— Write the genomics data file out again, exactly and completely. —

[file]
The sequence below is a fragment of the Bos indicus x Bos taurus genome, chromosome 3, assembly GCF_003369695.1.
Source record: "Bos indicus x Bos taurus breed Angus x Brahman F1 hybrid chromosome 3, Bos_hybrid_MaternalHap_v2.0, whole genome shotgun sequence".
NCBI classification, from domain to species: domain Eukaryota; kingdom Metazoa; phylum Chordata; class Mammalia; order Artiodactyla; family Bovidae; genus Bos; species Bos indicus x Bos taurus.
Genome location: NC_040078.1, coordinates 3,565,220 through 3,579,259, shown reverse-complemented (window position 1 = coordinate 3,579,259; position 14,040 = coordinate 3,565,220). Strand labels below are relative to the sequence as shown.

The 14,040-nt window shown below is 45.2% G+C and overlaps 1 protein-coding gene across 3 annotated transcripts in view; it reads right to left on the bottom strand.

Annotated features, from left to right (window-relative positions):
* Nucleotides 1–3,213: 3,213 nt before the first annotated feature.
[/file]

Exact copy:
The sequence below is a fragment of the Bos indicus x Bos taurus genome, chromosome 3, assembly GCF_003369695.1.
Source record: "Bos indicus x Bos taurus breed Angus x Brahman F1 hybrid chromosome 3, Bos_hybrid_MaternalHap_v2.0, whole genome shotgun sequence".
NCBI classification, from domain to species: domain Eukaryota; kingdom Metazoa; phylum Chordata; class Mammalia; order Artiodactyla; family Bovidae; genus Bos; species Bos indicus x Bos taurus.
Genome location: NC_040078.1, coordinates 3,565,220 through 3,579,259, shown reverse-complemented (window position 1 = coordinate 3,579,259; position 14,040 = coordinate 3,565,220). Strand labels below are relative to the sequence as shown.

The 14,040-nt window shown below is 45.2% G+C and overlaps 1 protein-coding gene across 3 annotated transcripts in view; it reads right to left on the bottom strand.

Annotated features, from left to right (window-relative positions):
* Nucleotides 1–3,213: 3,213 nt before the first annotated feature.